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Barre Fitness - What It Is And Why You Need To Try It


By Sarah Hughes


Once the preserve of Hollywood A-listers and held in small, boutique studios; Barre classes

have now become a staple part of the fitness offer in gyms around the world. The method is

pioneered by industry leaders Barrecore, but other providers have sprung up quickly and you

can access classes in person and online at much more affordable prices than a few years

ago. I’ve been teaching Barre for three years now and not only is it my favourite class to

teach, it’s also the one where I see the quickest results for my clients.

Now if you’ve never tried Barre classes, I hate to break it to you but you’re late to the party!

Marilyn Monroe was a huge fan of ballet-inspired exercise and credited her curves to those

workouts. In recent years celebs like Gwyneth Paltrow, Jennifer Aniston, supermodel Karlie

Kloss (and her whole Victoria’s Secrets show posse) have waxed lyrical about the benefits

of regularly heading to the barre. The fitness craze really kicked up a notch after Natalie

Portman’s hypnotic performance in the film Black Swan, when we all wanted to channel our

inner ballerina.


So what exactly is Barre fitness?


Look at any Barre company’s website and you’ll find claims that this is the training regime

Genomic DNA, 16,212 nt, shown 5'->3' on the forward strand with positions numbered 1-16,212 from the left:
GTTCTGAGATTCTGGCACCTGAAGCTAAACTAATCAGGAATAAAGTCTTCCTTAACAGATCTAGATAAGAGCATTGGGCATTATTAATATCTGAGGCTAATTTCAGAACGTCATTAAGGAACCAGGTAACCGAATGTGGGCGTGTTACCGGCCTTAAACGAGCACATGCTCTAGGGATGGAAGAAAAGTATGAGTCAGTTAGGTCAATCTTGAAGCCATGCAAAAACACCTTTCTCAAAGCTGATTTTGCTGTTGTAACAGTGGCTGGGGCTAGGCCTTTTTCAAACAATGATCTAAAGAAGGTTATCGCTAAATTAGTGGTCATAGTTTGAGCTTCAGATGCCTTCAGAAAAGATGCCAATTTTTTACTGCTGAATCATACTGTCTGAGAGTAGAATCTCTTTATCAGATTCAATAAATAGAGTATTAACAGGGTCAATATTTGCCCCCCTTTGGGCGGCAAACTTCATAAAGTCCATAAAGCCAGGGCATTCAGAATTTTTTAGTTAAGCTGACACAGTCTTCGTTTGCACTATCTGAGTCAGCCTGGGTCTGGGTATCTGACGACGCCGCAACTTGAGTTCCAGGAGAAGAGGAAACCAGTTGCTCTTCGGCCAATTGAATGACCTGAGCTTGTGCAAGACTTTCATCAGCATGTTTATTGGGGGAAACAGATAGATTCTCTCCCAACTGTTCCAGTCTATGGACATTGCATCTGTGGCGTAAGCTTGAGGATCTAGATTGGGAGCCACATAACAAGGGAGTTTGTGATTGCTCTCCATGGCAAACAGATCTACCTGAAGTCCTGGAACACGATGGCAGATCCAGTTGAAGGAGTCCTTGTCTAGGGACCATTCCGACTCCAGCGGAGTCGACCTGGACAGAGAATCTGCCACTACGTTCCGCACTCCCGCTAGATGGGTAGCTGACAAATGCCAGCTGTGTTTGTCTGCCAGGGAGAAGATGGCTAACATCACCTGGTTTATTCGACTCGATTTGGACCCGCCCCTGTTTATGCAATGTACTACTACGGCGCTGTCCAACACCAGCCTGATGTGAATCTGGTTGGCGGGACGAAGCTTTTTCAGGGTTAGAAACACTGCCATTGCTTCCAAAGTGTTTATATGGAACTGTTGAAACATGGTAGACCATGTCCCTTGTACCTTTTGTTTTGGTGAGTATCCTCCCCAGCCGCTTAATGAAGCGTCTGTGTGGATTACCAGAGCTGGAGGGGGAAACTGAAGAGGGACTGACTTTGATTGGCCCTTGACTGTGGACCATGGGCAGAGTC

that will give you long, lean, sculpted muscles, a dancers physique, super strength without

muscular bulk. It’s no wonder then that so many women have been keen to give it a go.

Developed by a prima ballerina, Lotte Berk in 1959 after she injured her back, the vast

majority of the method is based on traditional ballet exercises. The recent resurgence has

seen a developed version of the class which incorporates some Pilates and Yoga principles.

While Barre has its origins in dance; the less coordinated amongst us should not be put off

by that. There is very little choreography (if any), lots of plies and zero pirouetting. Promise.

You’ll typically start with a gentle, mobilising warm-up, progress to some standing work at

the barre which will be all about those legs and glutes and then head on down to the mat for

your core and flexibility work.


Barre is a low impact, high intensity class, which is one of the things that makes it so popular

with women of all ages. Rather than putting stress on the joints as you might in say, a HIIT

or Spinning class; Barre focuses all it’s effort on fatiguing the muscles. And fatigue them it

does! Prepare yourself to feel the burn and endure some serious leg shaking.

You’ll see a big difference between Barre and other strength classes due to the fact that

you’ll be working the muscles isometrically. So rather than large compound exercises such

as squats and press-ups, you’ll do higher repetitions of tiny little movements. These small,

pulsing movements allow the muscles to tense up without changing length and are therefore

the best thing you can do to maintain muscular strength.